Next week President Obama is expected to send Congress his new budget. It’s a huge, sprawling document; last year’s was 2,476 pages in four volumes. Because no one can absorb all that instantly, here’s an insider’s guide to the budget for fiscal year 2015, which begins Oct. 1, 2014.
The first trick: Skip the rhetoric. (“This budget takes critical steps to grow our economy, create jobs and strength the middle class….”) Do what the pros do: Go directly to the tables.
Summary tables – helpfully labeled with the prefix “S” – at the back of the main budget book offer a good overview. Table S-1 shows what the president is proposing for taxes, spending and deficits each year for the decade. The following tables put price tags on his specific proposals: The ones with bigger numbers are almost always the most important, though not always the most-discussed. There’s usually a list of the programs that the president wants to cut or consolidate, often the same list that he proposed the year before and Congress ignored.
After more than a quarter of a century of looking at White House budgets, I’ve found a couple of tables, particularly those in the Historical Tables volume, to be particularly illuminating.
Where to find it: Table S-5 in the main budget volume and table 8.4 in the Historical Tables
With unemployment still high, interest rates low and the deficit falling fast, it’s hard to understand why anyone should worry about today’s budget deficit. And for good reason: Today’s deficit is not a problem. But tomorrow’s is – and here’s one reason. Last summer, the White House predicted that the U.S. government would spend $223 billion on interest in the current fiscal year. That’s a lot of money – more than the combined spending this year of the departments of Commerce, Energy, Education, Energy, Interior, Justice, Labor and the Environmental Protection Agency. It works out to a bit under 6% of all federal spending.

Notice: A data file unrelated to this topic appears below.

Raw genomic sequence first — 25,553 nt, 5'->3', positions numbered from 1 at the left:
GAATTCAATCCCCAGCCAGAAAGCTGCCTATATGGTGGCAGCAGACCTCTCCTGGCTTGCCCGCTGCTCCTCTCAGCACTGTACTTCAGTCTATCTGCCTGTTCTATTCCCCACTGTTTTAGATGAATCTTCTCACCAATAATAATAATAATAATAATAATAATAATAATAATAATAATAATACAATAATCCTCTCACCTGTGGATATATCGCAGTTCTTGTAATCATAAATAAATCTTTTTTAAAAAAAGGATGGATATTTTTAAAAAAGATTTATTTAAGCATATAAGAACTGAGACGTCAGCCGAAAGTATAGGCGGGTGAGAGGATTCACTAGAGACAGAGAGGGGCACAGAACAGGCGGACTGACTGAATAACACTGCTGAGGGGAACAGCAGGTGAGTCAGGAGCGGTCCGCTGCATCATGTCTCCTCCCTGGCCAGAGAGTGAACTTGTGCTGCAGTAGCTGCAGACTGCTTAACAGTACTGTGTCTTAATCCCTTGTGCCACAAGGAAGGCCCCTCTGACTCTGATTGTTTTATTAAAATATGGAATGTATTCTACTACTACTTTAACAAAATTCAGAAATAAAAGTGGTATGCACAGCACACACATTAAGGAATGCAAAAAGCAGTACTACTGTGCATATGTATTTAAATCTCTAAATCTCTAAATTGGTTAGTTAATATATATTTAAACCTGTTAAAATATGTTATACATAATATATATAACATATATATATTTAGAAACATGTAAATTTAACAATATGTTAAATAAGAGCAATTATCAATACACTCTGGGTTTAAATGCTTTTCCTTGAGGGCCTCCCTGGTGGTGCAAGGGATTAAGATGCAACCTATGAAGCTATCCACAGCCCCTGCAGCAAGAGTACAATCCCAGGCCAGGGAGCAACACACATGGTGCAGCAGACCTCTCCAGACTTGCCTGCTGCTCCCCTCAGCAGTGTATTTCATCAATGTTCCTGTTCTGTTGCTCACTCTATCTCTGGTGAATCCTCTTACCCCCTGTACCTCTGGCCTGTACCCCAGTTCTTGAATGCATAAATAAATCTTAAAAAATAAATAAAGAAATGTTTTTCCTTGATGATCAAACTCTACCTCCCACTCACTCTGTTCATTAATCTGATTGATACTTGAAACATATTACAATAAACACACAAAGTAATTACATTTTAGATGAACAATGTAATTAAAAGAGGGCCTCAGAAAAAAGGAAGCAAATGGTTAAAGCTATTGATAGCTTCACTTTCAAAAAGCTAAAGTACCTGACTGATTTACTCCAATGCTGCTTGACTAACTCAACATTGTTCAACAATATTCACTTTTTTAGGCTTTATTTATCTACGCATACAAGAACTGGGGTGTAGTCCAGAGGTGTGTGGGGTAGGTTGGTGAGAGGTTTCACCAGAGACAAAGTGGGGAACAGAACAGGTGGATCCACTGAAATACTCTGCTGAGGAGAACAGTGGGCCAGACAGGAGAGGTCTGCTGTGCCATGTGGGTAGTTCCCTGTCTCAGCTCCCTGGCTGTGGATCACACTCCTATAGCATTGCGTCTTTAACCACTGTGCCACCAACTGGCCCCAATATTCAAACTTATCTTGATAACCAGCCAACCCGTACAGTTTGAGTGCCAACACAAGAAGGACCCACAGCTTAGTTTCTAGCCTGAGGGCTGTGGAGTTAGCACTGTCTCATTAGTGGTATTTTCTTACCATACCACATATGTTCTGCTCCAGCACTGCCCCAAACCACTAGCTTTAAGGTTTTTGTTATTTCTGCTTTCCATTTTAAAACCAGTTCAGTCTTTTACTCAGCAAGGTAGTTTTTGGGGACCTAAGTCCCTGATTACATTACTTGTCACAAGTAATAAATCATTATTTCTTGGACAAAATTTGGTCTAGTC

Run your finger down the table and see what the president projects 10 years from now. If the economy does as well as White House economists predict (and White House economist invariably are optimistic about the long run), and if Congress accepts every Obama proposal on taxes and spending, then interest will take about 14% of all federal spending in 2023. That’s money that won’t be available for other, more productive purposes. And since about half the federal debt is held overseas, about half of that money will flow to foreigners.
There are two reasons that interest rates represents a growing slice of the federal budget: (1) As long as the federal government spends more than it takes in, it’ll be borrowing more each year; and (2) the interest rates the U.S. Treasury pays on its borrowing are really low now, but they won’t stay low forever.
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Where to find it: Table 8.4, Historical Tables.
The federal government spends a lot of money: $3.5 trillion this year. Two-thirds goes to pay for benefits programs, including Social Security, Medicare, Medicaid, farm subsidies, veterans pensions and interest on the debt. The remaining third, appropriated annually by Congress, is split roughly 50-50 between defense and non-defense.